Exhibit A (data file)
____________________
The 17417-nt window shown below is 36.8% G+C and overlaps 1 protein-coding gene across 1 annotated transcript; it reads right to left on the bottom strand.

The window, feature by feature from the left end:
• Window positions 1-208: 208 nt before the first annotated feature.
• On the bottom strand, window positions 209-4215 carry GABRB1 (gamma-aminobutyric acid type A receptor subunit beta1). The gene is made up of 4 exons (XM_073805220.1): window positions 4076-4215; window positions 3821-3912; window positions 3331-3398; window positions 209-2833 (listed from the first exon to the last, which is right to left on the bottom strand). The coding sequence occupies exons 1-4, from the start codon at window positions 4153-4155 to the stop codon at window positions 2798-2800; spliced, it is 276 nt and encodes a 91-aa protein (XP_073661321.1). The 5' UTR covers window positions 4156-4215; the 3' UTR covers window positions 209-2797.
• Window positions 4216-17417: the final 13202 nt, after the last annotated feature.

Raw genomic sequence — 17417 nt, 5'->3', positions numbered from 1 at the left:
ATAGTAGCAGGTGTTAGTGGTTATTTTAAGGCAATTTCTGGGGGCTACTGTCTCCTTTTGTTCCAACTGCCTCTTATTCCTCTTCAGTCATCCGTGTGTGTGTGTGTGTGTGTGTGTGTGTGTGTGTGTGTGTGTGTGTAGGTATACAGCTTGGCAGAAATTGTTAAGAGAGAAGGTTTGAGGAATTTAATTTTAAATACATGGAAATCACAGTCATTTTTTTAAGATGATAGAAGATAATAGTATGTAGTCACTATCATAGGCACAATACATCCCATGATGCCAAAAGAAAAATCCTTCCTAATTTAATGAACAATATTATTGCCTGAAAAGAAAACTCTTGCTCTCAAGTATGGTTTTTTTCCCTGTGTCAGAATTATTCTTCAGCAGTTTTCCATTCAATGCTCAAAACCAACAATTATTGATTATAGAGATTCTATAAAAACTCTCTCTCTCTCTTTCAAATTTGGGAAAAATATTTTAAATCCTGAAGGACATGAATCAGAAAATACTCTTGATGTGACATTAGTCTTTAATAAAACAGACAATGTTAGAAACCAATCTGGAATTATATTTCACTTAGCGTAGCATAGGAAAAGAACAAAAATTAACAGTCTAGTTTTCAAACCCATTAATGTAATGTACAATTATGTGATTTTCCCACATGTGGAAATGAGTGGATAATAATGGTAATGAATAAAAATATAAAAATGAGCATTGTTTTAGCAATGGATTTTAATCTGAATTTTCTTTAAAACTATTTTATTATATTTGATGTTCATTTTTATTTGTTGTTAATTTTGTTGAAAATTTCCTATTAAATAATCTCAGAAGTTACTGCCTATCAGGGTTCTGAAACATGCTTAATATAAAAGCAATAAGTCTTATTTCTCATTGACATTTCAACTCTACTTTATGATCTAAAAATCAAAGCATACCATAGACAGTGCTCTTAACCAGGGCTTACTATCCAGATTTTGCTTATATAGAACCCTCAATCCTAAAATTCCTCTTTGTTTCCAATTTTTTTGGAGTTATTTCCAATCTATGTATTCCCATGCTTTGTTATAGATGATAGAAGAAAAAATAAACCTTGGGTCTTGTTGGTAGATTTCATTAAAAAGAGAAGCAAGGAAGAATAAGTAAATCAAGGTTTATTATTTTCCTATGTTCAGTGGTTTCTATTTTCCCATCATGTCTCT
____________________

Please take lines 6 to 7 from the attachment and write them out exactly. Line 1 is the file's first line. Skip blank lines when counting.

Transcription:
Raw genomic sequence — 17417 nt, 5'->3', positions numbered from 1 at the left:
ATAGTAGCAGGTGTTAGTGGTTATTTTAAGGCAATTTCTGGGGGCTACTGTCTCCTTTTGTTCCAACTGCCTCTTATTCCTCTTCAGTCATCCGTGTGTGTGTGTGTGTGTGTGTGTGTGTGTGTGTGTGTGTGTGTGTAGGTATACAGCTTGGCAGAAATTGTTAAGAGAGAAGGTTTGAGGAATTTAATTTTAAATACATGGAAATCACAGTCATTTTTTTAAGATGATAGAAGATAATAGTATGTAGTCACTATCATAGGCACAATACATCCCATGATGCCAAAAGAAAAATCCTTCCTAATTTAATGAACAATATTATTGCCTGAAAAGAAAACTCTTGCTCTCAAGTATGGTTTTTTTCCCTGTGTCAGAATTATTCTTCAGCAGTTTTCCATTCAATGCTCAAAACCAACAATTATTGATTATAGAGATTCTATAAAAACTCTCTCTCTCTCTTTCAAATTTGGGAAAAATATTTTAAATCCTGAAGGACATGAATCAGAAAATACTCTTGATGTGACATTAGTCTTTAATAAAACAGACAATGTTAGAAACCAATCTGGAATTATATTTCACTTAGCGTAGCATAGGAAAAGAACAAAAATTAACAGTCTAGTTTTCAAACCCATTAATGTAATGTACAATTATGTGATTTTCCCACATGTGGAAATGAGTGGATAATAATGGTAATGAATAAAAATATAAAAATGAGCATTGTTTTAGCAATGGATTTTAATCTGAATTTTCTTTAAAACTATTTTATTATATTTGATGTTCATTTTTATTTGTTGTTAATTTTGTTGAAAATTTCCTATTAAATAATCTCAGAAGTTACTGCCTATCAGGGTTCTGAAACATGCTTAATATAAAAGCAATAAGTCTTATTTCTCATTGACATTTCAACTCTACTTTATGATCTAAAAATCAAAGCATACCATAGACAGTGCTCTTAACCAGGGCTTACTATCCAGATTTTGCTTATATAGAACCCTCAATCCTAAAATTCCTCTTTGTTTCCAATTTTTTTGGAGTTATTTCCAATCTATGTATTCCCATGCTTTGTTATAGATGATAGAAGAAAAAATAAACCTTGGGTCTTGTTGGTAGATTTCATTAAAAAGAGAAGCAAGGAAGAATAAGTAAATCAAGGTTTATTATTTTCCTATGTTCAGTGGTTTCTATTTTCCCATCATGTCTCT